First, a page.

Reducing salt in the Australian diet
The overall aim of this project is to provide new evidence that will lead directly to a sustained reduction in the average salt consumption of Australians.
This project comprises three main phases. First, a baseline assessment phase in which initial data collection will establish the magnitude of the problem, the chief reasons for it and the baseline against which progress can be measured.
The second phase will use these local data in conjunction with global knowledge about optimal strategies for salt reduction programs to formulate a community based salt reduction program. Comprehensive prior engagement of the Chief Investigators with the Partners, Federal Government and major national industry partners point to a high likelihood of the research findings translating into policy change and industry action.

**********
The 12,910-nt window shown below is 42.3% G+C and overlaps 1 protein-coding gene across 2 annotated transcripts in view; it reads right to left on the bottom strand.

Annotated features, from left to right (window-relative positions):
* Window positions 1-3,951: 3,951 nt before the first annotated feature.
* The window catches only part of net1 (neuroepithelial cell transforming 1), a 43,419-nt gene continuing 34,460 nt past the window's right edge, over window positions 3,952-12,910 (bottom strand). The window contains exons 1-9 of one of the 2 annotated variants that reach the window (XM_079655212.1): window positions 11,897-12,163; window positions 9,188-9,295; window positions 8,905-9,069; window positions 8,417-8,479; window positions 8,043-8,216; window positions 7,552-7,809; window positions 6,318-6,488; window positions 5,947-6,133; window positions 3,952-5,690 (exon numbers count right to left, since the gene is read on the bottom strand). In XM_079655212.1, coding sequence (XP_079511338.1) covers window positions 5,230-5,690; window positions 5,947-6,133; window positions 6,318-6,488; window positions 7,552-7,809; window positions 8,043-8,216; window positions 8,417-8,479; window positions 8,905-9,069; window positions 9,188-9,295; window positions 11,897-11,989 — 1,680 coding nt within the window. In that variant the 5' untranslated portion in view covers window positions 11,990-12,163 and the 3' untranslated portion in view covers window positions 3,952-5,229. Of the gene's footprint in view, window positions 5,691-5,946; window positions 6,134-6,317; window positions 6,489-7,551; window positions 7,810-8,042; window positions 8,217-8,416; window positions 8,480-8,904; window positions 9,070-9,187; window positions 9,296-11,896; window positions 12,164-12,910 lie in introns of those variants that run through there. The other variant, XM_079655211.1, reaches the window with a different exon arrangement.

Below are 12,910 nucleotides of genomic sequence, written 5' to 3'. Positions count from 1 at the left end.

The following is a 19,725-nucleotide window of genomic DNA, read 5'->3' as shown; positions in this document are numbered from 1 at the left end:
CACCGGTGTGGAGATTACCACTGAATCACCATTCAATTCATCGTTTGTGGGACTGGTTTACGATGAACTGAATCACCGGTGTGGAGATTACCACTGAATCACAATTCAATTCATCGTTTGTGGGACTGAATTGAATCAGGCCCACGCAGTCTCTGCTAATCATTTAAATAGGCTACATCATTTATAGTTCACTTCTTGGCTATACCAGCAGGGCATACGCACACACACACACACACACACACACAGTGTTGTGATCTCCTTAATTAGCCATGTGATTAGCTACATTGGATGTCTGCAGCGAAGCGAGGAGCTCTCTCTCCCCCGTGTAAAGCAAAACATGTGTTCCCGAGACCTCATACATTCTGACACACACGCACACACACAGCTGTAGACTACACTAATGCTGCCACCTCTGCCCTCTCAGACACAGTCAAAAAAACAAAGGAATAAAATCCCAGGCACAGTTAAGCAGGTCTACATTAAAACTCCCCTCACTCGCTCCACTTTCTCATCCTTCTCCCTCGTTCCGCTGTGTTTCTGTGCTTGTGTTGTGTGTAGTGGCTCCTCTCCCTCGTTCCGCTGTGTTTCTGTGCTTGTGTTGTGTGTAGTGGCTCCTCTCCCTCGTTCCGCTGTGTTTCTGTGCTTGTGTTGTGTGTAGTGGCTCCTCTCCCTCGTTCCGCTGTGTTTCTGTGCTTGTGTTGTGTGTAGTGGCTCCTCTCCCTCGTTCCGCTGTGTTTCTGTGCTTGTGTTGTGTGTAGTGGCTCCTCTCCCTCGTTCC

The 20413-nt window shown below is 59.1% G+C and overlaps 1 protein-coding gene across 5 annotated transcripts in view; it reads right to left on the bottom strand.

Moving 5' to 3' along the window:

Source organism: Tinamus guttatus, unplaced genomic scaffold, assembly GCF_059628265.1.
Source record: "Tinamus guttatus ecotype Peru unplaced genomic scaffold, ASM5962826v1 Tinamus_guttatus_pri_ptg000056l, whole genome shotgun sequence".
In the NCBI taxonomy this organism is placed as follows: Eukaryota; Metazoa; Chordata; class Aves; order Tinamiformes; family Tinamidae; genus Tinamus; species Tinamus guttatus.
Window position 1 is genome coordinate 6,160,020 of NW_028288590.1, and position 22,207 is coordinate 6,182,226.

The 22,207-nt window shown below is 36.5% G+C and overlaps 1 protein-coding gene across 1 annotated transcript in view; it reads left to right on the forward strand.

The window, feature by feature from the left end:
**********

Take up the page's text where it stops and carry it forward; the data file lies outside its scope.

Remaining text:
Finally, the third phase will repeat the baseline assessments to document the effectiveness of the policy response and provide insights for program tailoring in subsequent years.
By the completion of the five-year project plan it is intended that we will have achieved a significant reduction in mean population salt consumption. In addition that there will be a commitment from government and industry to ensure ongoing support for a continued cycle of monitoring, implementation and assessment that will ensure national levels of salt consumption are reduced to the minimum possible and kept there.
Phase I Baseline data collection was done in Lithgow, New South Wales, Australia between March and June 2011 and is ongoing in Victoria. The crude mean 24 hour urinary salt excretion in Lithgow was 9 grams per day (SD3.3). The proportion of individuals exceeding the 6 grams per day recommended maximum level for Australians was 79% reaffirming the urgent need for concerted action to address salt consumption in Australia.
Phase II will commence in 2013 with the launch of a number of community based strategies to reduce salt consumption.